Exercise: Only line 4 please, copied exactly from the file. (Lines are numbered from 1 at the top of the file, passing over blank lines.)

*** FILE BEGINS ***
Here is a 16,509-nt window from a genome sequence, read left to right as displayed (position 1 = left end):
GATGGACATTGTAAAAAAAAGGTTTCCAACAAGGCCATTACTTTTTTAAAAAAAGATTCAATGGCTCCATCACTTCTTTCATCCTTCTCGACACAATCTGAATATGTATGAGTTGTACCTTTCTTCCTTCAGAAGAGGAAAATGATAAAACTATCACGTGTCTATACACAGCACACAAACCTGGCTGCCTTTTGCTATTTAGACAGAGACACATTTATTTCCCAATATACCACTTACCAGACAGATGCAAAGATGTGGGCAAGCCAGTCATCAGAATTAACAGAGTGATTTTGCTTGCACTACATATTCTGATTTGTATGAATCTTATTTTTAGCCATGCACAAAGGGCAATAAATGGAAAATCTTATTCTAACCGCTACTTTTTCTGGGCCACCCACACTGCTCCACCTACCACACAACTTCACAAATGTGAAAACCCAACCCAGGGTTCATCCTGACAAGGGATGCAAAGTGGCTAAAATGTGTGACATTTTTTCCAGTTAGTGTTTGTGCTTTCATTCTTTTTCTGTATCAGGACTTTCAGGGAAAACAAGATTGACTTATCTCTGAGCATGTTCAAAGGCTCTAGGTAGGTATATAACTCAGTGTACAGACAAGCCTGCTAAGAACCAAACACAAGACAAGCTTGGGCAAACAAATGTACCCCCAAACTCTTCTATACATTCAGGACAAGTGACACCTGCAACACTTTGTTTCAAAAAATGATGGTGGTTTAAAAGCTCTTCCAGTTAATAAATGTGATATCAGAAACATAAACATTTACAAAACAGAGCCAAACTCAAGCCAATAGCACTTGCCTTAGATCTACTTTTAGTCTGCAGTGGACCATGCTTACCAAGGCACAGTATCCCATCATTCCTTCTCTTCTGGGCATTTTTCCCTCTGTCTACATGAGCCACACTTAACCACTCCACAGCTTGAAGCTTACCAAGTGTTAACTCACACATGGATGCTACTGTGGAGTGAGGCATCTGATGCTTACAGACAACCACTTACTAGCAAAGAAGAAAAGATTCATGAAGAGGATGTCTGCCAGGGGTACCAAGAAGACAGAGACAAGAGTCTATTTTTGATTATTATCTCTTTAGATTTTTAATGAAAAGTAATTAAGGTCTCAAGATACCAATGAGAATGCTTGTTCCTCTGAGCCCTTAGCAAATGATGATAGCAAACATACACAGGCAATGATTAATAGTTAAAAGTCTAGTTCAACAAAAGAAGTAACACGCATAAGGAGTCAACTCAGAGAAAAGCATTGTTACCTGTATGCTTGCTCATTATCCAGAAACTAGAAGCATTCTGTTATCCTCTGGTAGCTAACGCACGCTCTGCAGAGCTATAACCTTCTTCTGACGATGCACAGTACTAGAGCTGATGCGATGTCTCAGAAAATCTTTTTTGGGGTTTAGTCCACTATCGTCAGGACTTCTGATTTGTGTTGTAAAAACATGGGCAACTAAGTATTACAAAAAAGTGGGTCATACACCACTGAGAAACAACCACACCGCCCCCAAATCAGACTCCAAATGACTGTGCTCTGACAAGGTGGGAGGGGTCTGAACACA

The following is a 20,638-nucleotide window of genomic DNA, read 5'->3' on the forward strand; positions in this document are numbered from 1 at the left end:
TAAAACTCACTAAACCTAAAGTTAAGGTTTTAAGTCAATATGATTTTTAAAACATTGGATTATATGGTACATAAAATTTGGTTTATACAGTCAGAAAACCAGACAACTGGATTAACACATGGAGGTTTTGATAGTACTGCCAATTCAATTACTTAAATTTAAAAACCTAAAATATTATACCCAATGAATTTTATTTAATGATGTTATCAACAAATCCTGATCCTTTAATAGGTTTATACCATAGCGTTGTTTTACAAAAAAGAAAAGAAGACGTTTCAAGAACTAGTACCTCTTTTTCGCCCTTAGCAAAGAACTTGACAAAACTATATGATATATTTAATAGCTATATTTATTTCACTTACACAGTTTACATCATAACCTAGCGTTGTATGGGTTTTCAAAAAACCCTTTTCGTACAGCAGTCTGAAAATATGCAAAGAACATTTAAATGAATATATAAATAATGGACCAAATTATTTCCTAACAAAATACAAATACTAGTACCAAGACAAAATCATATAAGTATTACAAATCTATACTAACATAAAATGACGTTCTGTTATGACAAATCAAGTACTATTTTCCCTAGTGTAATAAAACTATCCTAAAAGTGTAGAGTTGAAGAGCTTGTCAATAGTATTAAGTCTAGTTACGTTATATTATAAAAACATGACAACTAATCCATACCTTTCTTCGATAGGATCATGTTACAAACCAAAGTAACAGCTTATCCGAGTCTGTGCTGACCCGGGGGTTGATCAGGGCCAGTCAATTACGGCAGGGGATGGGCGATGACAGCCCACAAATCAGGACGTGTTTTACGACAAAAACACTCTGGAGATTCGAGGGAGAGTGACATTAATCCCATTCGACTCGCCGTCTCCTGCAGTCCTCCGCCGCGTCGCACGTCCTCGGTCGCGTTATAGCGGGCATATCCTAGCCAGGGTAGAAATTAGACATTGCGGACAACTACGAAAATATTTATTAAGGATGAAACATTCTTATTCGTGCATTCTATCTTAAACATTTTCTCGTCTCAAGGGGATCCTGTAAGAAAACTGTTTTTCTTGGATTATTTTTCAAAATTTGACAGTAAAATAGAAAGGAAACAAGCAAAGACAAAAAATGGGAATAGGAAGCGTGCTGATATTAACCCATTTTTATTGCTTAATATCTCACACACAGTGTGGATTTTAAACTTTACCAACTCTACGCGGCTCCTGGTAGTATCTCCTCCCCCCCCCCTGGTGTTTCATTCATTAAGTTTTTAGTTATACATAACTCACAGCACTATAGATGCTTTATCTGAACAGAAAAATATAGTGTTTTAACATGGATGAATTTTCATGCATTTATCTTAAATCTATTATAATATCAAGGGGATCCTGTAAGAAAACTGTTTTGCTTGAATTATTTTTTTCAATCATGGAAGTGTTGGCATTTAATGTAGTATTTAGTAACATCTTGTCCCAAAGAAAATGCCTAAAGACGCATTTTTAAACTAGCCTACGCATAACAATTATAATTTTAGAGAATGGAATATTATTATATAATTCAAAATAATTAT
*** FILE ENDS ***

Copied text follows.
TAAAACTCACTAAACCTAAAGTTAAGGTTTTAAGTCAATATGATTTTTAAAACATTGGATTATATGGTACATAAAATTTGGTTTATACAGTCAGAAAACCAGACAACTGGATTAACACATGGAGGTTTTGATAGTACTGCCAATTCAATTACTTAAATTTAAAAACCTAAAATATTATACCCAATGAATTTTATTTAATGATGTTATCAACAAATCCTGATCCTTTAATAGGTTTATACCATAGCGTTGTTTTACAAAAAAGAAAAGAAGACGTTTCAAGAACTAGTACCTCTTTTTCGCCCTTAGCAAAGAACTTGACAAAACTATATGATATATTTAATAGCTATATTTATTTCACTTACACAGTTTACATCATAACCTAGCGTTGTATGGGTTTTCAAAAAACCCTTTTCGTACAGCAGTCTGAAAATATGCAAAGAACATTTAAATGAATATATAAATAATGGACCAAATTATTTCCTAACAAAATACAAATACTAGTACCAAGACAAAATCATATAAGTATTACAAATCTATACTAACATAAAATGACGTTCTGTTATGACAAATCAAGTACTATTTTCCCTAGTGTAATAAAACTATCCTAAAAGTGTAGAGTTGAAGAGCTTGTCAATAGTATTAAGTCTAGTTACGTTATATTATAAAAACATGACAACTAATCCATACCTTTCTTCGATAGGATCATGTTACAAACCAAAGTAACAGCTTATCCGAGTCTGTGCTGACCCGGGGGTTGATCAGGGCCAGTCAATTACGGCAGGGGATGGGCGATGACAGCCCACAAATCAGGACGTGTTTTACGACAAAAACACTCTGGAGATTCGAGGGAGAGTGACATTAATCCCATTCGACTCGCCGTCTCCTGCAGTCCTCCGCCGCGTCGCACGTCCTCGGTCGCGTTATAGCGGGCATATCCTAGCCAGGGTAGAAATTAGACATTGCGGACAACTACGAAAATATTTATTAAGGATGAAACATTCTTATTCGTGCATTCTATCTTAAACATTTTCTCGTCTCAAGGGGATCCTGTAAGAAAACTGTTTTTCTTGGATTATTTTTCAAAATTTGACAGTAAAATAGAAAGGAAACAAGCAAAGACAAAAAATGGGAATAGGAAGCGTGCTGATATTAACCCATTTTTATTGCTTAATATCTCACACACAGTGTGGATTTTAAACTTTACCAACTCTACGCGGCTCCTGGTAGTATCTCCTCCCCCCCCCCTGGTGTTTCATTCATTAAGTTTTTAGTTATACATAACTCACAGCACTATAGATGCTTTATCTGAACAGAAAAATATAGTGTTTTAACATGGATGAATTTTCATGCATTTATCTTAAATCTATTATAATATCAAGGGGATCCTGTAAGAAAACTGTTTTGCTTGAATTATTTTTTTCAATCATGGAAGTGTTGGCATTTAATGTAGTATTTAGTAACATCTTGTCCCAAAGAAAATGCCTAAAGACGCATTTTTAAACTAGCCTACGCATAACAATTATAATTTTAGAGAATGGAATATTATTATATAATTCAAAATAATTAT